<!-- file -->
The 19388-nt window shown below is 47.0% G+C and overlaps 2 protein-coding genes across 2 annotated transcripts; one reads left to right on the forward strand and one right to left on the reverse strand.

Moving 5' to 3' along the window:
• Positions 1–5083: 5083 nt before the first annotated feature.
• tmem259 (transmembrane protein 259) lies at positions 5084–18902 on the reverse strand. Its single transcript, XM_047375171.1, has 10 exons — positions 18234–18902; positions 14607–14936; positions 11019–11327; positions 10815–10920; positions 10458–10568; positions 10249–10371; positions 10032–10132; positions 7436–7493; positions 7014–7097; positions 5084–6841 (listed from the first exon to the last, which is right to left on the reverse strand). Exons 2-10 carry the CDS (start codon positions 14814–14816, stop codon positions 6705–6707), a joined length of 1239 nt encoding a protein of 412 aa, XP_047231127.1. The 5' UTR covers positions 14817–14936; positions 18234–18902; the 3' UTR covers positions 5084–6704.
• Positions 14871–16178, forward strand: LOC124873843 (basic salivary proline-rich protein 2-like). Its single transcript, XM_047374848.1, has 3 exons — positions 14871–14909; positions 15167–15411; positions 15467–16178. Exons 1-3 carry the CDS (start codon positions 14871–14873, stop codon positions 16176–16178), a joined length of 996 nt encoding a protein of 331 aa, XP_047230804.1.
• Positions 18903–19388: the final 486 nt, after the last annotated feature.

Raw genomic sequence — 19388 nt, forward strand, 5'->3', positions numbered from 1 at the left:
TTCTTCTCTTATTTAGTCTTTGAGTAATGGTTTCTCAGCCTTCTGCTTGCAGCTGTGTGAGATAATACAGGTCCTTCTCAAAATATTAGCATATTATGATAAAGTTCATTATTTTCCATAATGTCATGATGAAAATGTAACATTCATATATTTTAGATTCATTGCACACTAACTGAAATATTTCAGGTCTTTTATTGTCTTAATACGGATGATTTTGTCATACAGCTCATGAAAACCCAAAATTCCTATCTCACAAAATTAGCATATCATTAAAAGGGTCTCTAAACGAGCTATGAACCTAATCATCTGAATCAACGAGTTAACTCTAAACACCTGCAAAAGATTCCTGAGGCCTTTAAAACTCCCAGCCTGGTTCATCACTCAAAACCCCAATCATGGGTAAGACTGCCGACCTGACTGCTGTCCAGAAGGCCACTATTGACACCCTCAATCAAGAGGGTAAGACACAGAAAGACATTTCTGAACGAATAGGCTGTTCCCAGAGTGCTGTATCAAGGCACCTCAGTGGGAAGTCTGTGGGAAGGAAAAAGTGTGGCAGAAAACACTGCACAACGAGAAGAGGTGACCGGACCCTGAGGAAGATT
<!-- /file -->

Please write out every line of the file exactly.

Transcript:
The 19388-nt window shown below is 47.0% G+C and overlaps 2 protein-coding genes across 2 annotated transcripts; one reads left to right on the forward strand and one right to left on the reverse strand.

Moving 5' to 3' along the window:
• Positions 1–5083: 5083 nt before the first annotated feature.
• tmem259 (transmembrane protein 259) lies at positions 5084–18902 on the reverse strand. Its single transcript, XM_047375171.1, has 10 exons — positions 18234–18902; positions 14607–14936; positions 11019–11327; positions 10815–10920; positions 10458–10568; positions 10249–10371; positions 10032–10132; positions 7436–7493; positions 7014–7097; positions 5084–6841 (listed from the first exon to the last, which is right to left on the reverse strand). Exons 2-10 carry the CDS (start codon positions 14814–14816, stop codon positions 6705–6707), a joined length of 1239 nt encoding a protein of 412 aa, XP_047231127.1. The 5' UTR covers positions 14817–14936; positions 18234–18902; the 3' UTR covers positions 5084–6704.
• Positions 14871–16178, forward strand: LOC124873843 (basic salivary proline-rich protein 2-like). Its single transcript, XM_047374848.1, has 3 exons — positions 14871–14909; positions 15167–15411; positions 15467–16178. Exons 1-3 carry the CDS (start codon positions 14871–14873, stop codon positions 16176–16178), a joined length of 996 nt encoding a protein of 331 aa, XP_047230804.1.
• Positions 18903–19388: the final 486 nt, after the last annotated feature.

Raw genomic sequence — 19388 nt, forward strand, 5'->3', positions numbered from 1 at the left:
TTCTTCTCTTATTTAGTCTTTGAGTAATGGTTTCTCAGCCTTCTGCTTGCAGCTGTGTGAGATAATACAGGTCCTTCTCAAAATATTAGCATATTATGATAAAGTTCATTATTTTCCATAATGTCATGATGAAAATGTAACATTCATATATTTTAGATTCATTGCACACTAACTGAAATATTTCAGGTCTTTTATTGTCTTAATACGGATGATTTTGTCATACAGCTCATGAAAACCCAAAATTCCTATCTCACAAAATTAGCATATCATTAAAAGGGTCTCTAAACGAGCTATGAACCTAATCATCTGAATCAACGAGTTAACTCTAAACACCTGCAAAAGATTCCTGAGGCCTTTAAAACTCCCAGCCTGGTTCATCACTCAAAACCCCAATCATGGGTAAGACTGCCGACCTGACTGCTGTCCAGAAGGCCACTATTGACACCCTCAATCAAGAGGGTAAGACACAGAAAGACATTTCTGAACGAATAGGCTGTTCCCAGAGTGCTGTATCAAGGCACCTCAGTGGGAAGTCTGTGGGAAGGAAAAAGTGTGGCAGAAAACACTGCACAACGAGAAGAGGTGACCGGACCCTGAGGAAGATT